At home, Carrie’s left a family in her wake. Deva (Ryann Shane) is so obviously thrown off by everything, like anyone would be, as is her father Gordon (Rus Blackwell). Him perhaps most of all. Knowing she’s not his daughter, loving her like one anyway. Neither of them understanding Carrie, why she did any of this, or what her life was before everything in Banshee. A confusing and brutal time for the people that love Carrie.
Hood gets on the phone with Rabbit. They have a talk, revealing Hood knows he’s responsible for so much of what has happened. This oddly pleases Rabbit. He likely just wants to watch Lucas die.
Over at the Proctor residence, Kai heads into his wine cellar. It’s there he’s attacked by the man Longshadow talked to earlier. Only Clay Burton (Matthew Rauch) is always lurking. A nasty, bloody death. When Clay chokes the man to death asking who sent him to kill Kai, he responds through the garrote: “Fucking Indians.” Now they know. Uh oh.
Flash back to jail. Hood is being analysed by his therapist about having done something unthinkable, turning back and letting himself be taken into custody. All for Carrie. In the present, he’s doing the same thing again. Giving himself over to Rabbit, so that Carrie and her new family, her new life can go on. A noble, horrific deed.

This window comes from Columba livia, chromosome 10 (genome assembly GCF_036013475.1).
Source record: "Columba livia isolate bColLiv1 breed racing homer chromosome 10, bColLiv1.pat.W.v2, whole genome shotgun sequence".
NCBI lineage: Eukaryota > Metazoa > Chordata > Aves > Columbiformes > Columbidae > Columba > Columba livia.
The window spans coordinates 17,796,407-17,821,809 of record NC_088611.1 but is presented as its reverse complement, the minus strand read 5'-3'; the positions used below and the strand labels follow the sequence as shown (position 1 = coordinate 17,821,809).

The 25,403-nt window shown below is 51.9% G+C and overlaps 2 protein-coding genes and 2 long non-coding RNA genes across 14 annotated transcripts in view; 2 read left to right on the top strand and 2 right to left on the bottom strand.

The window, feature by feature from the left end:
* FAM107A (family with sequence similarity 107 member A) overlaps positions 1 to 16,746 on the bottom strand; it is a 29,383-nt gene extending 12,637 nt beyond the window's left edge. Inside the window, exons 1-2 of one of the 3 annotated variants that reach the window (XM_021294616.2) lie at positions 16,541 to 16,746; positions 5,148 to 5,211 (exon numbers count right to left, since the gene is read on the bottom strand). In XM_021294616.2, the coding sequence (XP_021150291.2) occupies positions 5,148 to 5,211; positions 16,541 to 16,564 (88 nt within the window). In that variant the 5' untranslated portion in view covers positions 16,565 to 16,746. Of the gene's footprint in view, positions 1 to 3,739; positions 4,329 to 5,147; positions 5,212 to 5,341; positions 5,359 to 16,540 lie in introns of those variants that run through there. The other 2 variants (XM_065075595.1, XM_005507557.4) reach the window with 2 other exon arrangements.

Alex and his sister Nola (Odette Annable) receive an eerie gift on the doorstep. Inside, the head of the man Alex sent to kill Kai. Included is a Queen of Spades from their casino. Instead of leaving like she planned, Nola wants to stay in Banshee. Just to see how things play out.

The exchange is done. Hood goes with Rabbit in place of Max. Then he’s knocked out, surely being readied for something nasty.
Everybody back at the bar is concerned, as is expected. Gordon shows up to let his wife know about Max being safe. Afterwards, Carrie begins piecing together what’s gone down. Job and Sugar finally figure out where they’ve taken Hood, somewhere out in the wilderness at a factory. They suit up to go take care of business. But Carrie and Gordon have things to work out, a whole life to salvage. She chooses instead to honour her love for Hood, regardless if it continues on after this or not. She left him behind once, and will not be doing it again.
In jail again, back in the day, Hood figures out the therapist is friends with Rabbit. She brings him a message – no parole, full time served. So he opts to punch her face in. Switch to present day, Rabbit and his men work Hood over. The two men face each other, Hood tied, bloodied to a pulp, and Rabbit rubs salt in the figurative wounds. Plus, there are new wounds with all the punches they give him.
On their way to kick ass, Carrie, Job, and Sugar are stopped by Deputy Brock. He asks them all to step out of the car after noticing Carrie’s got lots of fresh bruises. This is no good. So many angles to this entire story, that it’s starting to get tricky. A fine mess.